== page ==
Written on

Can I do that? Inspiration from Flowing Data

Found in [R , data visualization , salaries] by @awhstin on

Awhile ago I wrote about trying my hand at creating a data visualization inspired by the The Pudding. I decided to do another one of those posts but this time inspired by a Flowing Data visualization looking at 2018 salary estimates from the Bureau of Labor Statistics. I stumbled upon this one on Twitter and thought I bet we can make something with ggplot2 and plotly. The finished version from the sites creator, Nathan Yau, is fantastic but without the D3 knowledge it can be hard to know where to start. As it just so happens this also coincides with work I have been doing the last couple months to teach a number of my co-workers R and this week we were covering some data visualization techniques and different packages. My usual requirement for the lessons are they need to be less than 20-30 minutes of work and each needs to illustrate the use of (mainly) one package. So this one centers around plotly which not only is super easy to implement but also fairly customizable and I think we can get to a nice finished product.

The data for this is available for download on the Bureau of Labor Statistics website.


Now that we have those packages loaded we can import the salaries dataframe and the categories dataframe from github.

salaries <- read_excel("path/to/your/download.xlsx")
categories <- read.csv("https://raw.githubusercontent.com/awhstin/Dataset-List/master/2018categories.csv")

From there we create a field to join the two dataframes together and get rid of the columns we aren’t interested in and remove any duplicate rows that are left.

salaries <- salaries %>%
  mutate(ID = as.numeric(gsub("-.*", "", OCC_CODE))) %>%
  select(1, 2, 4:21) %>%
  distinct(salaries, OCC_TITLE, .keep_all = TRUE)

Now we join the two dataframes and manually convert the numbers to numbers by removing the commas. We need to remove the ALL category and all occupations that are the roll up for each category. Finally one thing that is great about plotly is the customization of tooltips so we create a nice text element for the labels.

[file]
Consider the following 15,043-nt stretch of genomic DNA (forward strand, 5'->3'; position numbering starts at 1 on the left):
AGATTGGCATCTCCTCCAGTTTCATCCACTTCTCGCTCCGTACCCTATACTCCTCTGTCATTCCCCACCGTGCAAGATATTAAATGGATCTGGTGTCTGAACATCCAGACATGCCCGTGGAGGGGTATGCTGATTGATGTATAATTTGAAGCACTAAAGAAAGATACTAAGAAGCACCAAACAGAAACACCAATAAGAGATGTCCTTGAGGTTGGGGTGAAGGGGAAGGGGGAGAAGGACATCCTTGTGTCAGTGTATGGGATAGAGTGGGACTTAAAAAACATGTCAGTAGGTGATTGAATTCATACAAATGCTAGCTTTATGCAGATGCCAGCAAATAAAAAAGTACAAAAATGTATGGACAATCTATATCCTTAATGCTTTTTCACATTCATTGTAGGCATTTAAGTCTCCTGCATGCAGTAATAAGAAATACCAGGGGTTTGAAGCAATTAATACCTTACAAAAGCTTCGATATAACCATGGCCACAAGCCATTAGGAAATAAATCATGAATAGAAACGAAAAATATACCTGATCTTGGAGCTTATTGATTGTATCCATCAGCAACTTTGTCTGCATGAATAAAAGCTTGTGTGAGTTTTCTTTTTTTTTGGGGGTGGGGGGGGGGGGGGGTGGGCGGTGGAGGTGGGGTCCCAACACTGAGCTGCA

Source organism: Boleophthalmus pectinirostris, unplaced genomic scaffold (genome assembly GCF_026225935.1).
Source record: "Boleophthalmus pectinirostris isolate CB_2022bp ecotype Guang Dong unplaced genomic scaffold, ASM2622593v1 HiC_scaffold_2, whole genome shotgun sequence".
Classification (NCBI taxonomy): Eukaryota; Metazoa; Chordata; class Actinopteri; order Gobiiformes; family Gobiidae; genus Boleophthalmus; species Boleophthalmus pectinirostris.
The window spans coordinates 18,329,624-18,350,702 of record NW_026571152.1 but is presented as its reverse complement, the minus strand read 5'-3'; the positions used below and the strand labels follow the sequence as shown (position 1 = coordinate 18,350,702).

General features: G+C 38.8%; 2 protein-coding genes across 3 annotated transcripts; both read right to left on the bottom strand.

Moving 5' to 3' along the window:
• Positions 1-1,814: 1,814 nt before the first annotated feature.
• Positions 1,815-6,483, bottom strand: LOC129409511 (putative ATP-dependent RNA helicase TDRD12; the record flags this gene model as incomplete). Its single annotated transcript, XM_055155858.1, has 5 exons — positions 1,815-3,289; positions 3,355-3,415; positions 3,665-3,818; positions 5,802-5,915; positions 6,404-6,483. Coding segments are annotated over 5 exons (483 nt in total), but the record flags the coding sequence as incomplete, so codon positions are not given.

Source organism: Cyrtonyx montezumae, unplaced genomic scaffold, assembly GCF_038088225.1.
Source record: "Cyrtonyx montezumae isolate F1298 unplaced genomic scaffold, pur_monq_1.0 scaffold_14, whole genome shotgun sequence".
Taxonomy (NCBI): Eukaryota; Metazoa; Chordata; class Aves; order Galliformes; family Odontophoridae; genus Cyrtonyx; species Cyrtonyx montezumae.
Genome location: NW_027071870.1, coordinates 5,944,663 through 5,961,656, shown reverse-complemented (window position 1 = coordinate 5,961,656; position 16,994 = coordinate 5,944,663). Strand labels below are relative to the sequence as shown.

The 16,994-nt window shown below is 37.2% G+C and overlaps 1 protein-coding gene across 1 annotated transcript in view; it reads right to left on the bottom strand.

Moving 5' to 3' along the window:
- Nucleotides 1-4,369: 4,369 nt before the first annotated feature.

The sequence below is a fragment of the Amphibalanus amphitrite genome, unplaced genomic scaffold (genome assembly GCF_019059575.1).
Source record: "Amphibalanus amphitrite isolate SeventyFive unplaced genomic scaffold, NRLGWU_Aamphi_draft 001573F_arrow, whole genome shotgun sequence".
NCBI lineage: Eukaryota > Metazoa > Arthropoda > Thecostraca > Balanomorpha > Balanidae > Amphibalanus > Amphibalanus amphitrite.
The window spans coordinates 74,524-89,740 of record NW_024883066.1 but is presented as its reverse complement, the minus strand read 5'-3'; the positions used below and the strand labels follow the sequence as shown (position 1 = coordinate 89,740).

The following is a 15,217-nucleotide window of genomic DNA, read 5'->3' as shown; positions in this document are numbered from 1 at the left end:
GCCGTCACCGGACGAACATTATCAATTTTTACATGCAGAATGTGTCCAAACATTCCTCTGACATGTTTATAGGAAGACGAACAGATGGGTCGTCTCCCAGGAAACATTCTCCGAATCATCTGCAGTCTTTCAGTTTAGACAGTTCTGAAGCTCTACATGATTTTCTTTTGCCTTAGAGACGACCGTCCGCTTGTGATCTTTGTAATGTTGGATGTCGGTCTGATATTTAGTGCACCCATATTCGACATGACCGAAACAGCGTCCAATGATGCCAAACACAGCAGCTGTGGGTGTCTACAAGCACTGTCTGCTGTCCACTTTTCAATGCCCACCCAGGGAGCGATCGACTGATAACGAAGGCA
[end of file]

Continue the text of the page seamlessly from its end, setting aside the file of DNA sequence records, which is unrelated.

salaries.cats <- salaries %>%
  left_join(., categories) %>%
  select(21, 2:4, 6, 15) %>%
    Median.Salary = as.numeric(gsub(",", "", A_MEDIAN)),
    TOT_EMP = as.numeric(gsub(",", "", TOT_EMP)),
    Cat = gsub("Occupations", "", Cat)
  ) %>%
  slice(-1) %>%
  filter(!grepl("Occupations", OCC_TITLE)) %>%
    text = paste(
      "<br>Category:", Cat,
      "<br>Total:", formatC(TOT_EMP, format = "f", digits = 0, big.mark = ","),
      "<br>Median Salary:", paste("$", formatC(as.numeric(Median.Salary), format = "f", digits = 0, big.mark = ","))

To handle the large number of categories I am going to take one of my palettes and expand it.

# create color palette
colourCount <- length(unique(categories$ID))
getPalette <- colorRampPalette(bpalette)

Now we just create the ggplot2 object to feed to plotly. There is the handy text argument available which you can leverage to add our manually created tooltip to the object to pass to the final viz.

p <- ggplot(salaries.cats, aes(1, Median.Salary, color = Cat, text = text)) +
  geom_quasirandom(aes(size = TOT_EMP), bandwidth = 1, show.legend = FALSE) +
  scale_color_manual(values = getPalette(colourCount)) +
  scale_y_continuous(labels = scales::dollar) +
  a_plex_theme(emphasis = "y", grid = FALSE) +
    panel.grid.major.x = element_blank(),
    panel.grid.major.y = element_line(size = .1, color = "#444444")

Finally here! We create the custom mouse-over labels, and pass our ggplot object to the plotly::ggplotly function.

# customized labels
label <- list(
  bgcolor = "white",
  bordercolor = "#4444444",
  font = list(
    family = "IBM Plex Mono",
    size = 10,
    color = "#444444"

# plot(ly)
  tooltip = c("text"),
  width = 650,
  height = 815
) %>%
  highlight("plotly_selected") %>%
  style(hoverlabel = label)

Median Salary for Occupations

Double click on categories in the legend to filter.

Data from 2018 Bureau of Labor Statistics
May 2018 National Occupational Employment and Wage Estimates United States

In the original article on Flowing Data this sort of visualization was discussed as showing a good overall picture but warranted visualizing every category as facets. The great part about using plotly to visualize this is the native feature of filtering from the legend. Double clicking on the entries in the legend filters on that category and double clicking again deactivates the filter. This adds an interesting layer where you can compare the distribution of salaries within that occupation category.